The human brain’s complexity and functionality are greatly underestimated because not only does it regulate vital organs such as the heart and lungs without our active involvement, but it also enables us to produce an endless stream of thoughts at the same time. There is a sophisticated balance that enables us to maintain these two aspects and become who we are. Unfortunately, there are times, when the intricate balance of the brain is interrupted, resulting in abnormalities and mental conditions such as obsessive-compulsive disorder.
1. What is OCD?
Usually, people think of OCD as a constant need to maintain cleanliness and nothing more than that; however, the mental condition that induces an unwanted and constant stream of thoughts, along with sensations or urges to do something repeatedly, is considered an obsessive-compulsive disorder or OCD. The repetition of thoughts or impulses is deemed as obsession, while the irrational behavior to neutralize these thoughts or sensations is considered a compulsion. The most common examples of obsessions are the idea of keeping everything clean or organizing everything. As for compulsions, acts like checking your phone constantly or counting senselessly are some of its common examples.
The idea that a mental disorder can cause compulsive behavior was both unimaginable and non-existent before the 19th century. Pierre Janet, a French psychologist, was among the first people to document features of OCD; however, the presently accepted theory of OCD was introduced by Sigmund Freud, an Austrian neurologist in 1910. He described ideas that were previously considered blasphemous. Interestingly, before the 18th century, people with OCD were thought to be possessed by evil, therefore, banishing evil via exorcism was a common treatment for OCD. Moreover, there have been recorded cases where such people were burnt for their erratic behavior.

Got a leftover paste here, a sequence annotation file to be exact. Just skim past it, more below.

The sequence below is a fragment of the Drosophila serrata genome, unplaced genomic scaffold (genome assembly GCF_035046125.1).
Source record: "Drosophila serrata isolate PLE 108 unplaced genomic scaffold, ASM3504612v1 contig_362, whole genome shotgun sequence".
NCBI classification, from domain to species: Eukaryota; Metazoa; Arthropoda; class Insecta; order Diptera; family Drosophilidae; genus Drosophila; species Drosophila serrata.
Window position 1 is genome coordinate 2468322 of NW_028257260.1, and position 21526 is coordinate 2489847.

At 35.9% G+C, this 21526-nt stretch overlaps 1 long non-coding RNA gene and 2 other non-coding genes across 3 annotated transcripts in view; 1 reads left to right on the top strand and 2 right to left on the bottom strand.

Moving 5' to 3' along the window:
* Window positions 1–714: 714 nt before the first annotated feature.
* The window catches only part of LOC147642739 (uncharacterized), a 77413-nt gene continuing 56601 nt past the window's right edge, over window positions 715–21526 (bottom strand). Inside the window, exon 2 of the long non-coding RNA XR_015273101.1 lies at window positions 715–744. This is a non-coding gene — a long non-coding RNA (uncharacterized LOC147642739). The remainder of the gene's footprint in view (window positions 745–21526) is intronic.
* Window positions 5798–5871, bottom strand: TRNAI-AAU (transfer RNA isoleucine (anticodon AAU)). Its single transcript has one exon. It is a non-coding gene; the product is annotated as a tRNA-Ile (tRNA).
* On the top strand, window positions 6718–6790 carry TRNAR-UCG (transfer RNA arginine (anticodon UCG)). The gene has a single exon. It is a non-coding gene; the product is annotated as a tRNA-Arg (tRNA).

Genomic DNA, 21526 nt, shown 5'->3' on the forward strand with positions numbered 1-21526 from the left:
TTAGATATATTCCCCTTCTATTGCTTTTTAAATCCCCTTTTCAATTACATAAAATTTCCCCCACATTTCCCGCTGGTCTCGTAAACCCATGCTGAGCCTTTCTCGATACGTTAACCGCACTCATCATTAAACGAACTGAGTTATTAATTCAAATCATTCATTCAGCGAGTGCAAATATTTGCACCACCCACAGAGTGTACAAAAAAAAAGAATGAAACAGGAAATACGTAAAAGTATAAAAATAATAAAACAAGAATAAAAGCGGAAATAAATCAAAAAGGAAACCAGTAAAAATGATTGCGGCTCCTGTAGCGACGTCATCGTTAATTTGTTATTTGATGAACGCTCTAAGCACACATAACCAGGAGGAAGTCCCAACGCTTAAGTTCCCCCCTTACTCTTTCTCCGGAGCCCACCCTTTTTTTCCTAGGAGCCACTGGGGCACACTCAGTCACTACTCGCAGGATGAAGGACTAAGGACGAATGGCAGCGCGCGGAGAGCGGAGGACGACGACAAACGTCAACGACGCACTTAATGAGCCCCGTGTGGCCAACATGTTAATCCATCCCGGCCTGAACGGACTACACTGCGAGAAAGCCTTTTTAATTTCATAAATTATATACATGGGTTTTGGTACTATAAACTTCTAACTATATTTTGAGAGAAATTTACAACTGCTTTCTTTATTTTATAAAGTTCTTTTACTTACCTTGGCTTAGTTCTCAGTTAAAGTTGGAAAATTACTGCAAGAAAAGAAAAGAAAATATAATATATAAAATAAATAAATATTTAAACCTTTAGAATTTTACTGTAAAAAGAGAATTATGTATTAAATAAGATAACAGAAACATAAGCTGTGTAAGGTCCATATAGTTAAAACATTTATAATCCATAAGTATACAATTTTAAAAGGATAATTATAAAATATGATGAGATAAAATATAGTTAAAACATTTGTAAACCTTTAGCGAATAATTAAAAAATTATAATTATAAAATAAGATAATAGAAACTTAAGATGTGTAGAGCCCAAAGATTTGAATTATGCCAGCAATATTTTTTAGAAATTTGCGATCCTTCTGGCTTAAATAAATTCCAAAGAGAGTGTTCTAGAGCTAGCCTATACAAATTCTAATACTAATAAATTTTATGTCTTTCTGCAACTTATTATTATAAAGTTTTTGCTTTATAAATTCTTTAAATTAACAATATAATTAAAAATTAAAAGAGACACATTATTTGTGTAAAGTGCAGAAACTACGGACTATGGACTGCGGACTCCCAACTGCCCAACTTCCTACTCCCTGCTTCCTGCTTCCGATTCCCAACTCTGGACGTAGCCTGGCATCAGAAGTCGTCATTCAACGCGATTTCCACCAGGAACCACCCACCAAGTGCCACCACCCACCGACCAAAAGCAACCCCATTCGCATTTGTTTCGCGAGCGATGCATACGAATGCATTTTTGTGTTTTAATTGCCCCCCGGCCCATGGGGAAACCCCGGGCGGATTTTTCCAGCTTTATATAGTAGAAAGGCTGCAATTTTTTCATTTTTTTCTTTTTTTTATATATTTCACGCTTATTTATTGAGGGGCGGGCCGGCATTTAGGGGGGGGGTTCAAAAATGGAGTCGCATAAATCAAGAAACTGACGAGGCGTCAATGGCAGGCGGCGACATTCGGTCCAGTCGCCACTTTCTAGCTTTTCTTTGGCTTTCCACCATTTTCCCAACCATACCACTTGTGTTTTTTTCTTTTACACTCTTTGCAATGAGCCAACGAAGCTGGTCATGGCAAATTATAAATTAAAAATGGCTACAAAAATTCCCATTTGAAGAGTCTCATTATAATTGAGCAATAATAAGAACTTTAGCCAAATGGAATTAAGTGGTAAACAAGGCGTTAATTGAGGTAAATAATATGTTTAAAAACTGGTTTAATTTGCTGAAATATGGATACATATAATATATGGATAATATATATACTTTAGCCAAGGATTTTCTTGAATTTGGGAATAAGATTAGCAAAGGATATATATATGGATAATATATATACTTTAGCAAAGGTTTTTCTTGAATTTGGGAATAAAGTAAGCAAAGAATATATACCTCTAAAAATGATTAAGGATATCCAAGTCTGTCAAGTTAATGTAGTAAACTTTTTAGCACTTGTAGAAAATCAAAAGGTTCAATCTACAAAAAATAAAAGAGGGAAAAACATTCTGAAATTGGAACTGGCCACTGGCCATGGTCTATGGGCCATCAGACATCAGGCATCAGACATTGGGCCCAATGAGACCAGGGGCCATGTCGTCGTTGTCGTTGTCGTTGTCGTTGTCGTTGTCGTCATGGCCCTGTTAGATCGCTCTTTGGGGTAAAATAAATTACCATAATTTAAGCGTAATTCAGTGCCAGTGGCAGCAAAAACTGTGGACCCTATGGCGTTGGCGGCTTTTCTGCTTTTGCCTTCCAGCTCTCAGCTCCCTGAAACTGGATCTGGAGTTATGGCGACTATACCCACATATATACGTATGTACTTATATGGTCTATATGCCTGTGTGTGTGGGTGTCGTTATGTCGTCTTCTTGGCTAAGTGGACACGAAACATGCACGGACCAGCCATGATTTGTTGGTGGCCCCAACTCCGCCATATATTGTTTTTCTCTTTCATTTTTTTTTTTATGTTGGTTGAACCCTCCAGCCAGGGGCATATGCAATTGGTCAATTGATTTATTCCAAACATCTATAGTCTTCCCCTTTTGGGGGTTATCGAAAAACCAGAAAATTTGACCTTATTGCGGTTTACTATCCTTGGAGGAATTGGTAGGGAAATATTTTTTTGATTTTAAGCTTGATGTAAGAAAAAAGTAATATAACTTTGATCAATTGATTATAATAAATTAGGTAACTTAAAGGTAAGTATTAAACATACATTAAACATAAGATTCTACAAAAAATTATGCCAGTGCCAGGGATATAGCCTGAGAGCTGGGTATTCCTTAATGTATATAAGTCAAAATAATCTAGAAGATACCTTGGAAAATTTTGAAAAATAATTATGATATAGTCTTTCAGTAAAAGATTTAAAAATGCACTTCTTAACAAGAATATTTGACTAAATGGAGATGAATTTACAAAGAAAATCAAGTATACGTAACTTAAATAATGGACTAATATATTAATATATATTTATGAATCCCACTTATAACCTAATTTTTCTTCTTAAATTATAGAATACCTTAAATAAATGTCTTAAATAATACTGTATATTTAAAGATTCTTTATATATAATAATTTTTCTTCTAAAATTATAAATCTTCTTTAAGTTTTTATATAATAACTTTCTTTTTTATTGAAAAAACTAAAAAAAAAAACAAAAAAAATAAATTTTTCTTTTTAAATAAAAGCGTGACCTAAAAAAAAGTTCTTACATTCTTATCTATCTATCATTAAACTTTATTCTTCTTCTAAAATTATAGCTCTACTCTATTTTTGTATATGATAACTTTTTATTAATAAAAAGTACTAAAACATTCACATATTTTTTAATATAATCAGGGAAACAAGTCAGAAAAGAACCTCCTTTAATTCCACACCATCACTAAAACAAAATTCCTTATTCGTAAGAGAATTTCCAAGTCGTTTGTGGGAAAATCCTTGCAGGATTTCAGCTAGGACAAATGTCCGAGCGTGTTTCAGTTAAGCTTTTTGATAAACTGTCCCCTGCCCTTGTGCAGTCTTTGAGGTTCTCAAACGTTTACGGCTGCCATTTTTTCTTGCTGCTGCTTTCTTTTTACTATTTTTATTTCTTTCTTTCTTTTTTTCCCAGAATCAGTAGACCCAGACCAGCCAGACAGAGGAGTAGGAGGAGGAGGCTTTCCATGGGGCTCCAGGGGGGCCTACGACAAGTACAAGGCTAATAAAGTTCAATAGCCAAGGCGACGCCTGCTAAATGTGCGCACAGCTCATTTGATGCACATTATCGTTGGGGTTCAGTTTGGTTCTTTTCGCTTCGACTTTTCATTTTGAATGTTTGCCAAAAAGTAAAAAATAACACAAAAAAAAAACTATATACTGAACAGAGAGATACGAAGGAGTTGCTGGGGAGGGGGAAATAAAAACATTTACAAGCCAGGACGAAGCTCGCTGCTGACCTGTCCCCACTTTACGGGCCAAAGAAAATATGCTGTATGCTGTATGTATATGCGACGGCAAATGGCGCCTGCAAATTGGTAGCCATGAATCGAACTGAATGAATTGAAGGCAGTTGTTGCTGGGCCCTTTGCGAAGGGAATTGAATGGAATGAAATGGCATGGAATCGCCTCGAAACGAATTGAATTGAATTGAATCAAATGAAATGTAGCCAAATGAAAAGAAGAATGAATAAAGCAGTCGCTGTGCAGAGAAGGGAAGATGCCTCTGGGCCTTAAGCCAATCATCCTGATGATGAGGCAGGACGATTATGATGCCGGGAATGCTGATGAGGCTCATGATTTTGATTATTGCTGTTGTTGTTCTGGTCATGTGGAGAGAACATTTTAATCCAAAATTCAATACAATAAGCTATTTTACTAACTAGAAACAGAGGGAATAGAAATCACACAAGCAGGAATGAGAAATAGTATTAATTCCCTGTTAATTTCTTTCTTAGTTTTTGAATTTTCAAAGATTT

3. Causes of obsessive-compulsive disorder
Although the true cause behind this mental disorder is unknown, it is believed that there are a number of factors, such as genetics, environment, and medication that can cause OCD. Genetics is the most prevalent cause of OCD that is widely accepted by healthcare experts. Moreover, the chances of developing OCD increase threefold if there’s a family history of this condition. While childhood trauma is also a trigger for obsessive-compulsive disorder, theories are still being developed to find the link between them.
4. Evident in Teenage years
A majority of symptoms of OCD become evident during the teenage years. This is because during that time, the brain is developing, and any abnormalities in the functionality of the brain can be easily identified. Interestingly, the symptoms often appear sooner in boys compared to girls. Although OCD can be diagnosed at an early age, the National Institute of Mental Health recommends that it should be diagnosed at the age of 19. Additionally, only psychologists, psychiatrists, and trained therapists can diagnose OCD.
5. Present in Young Children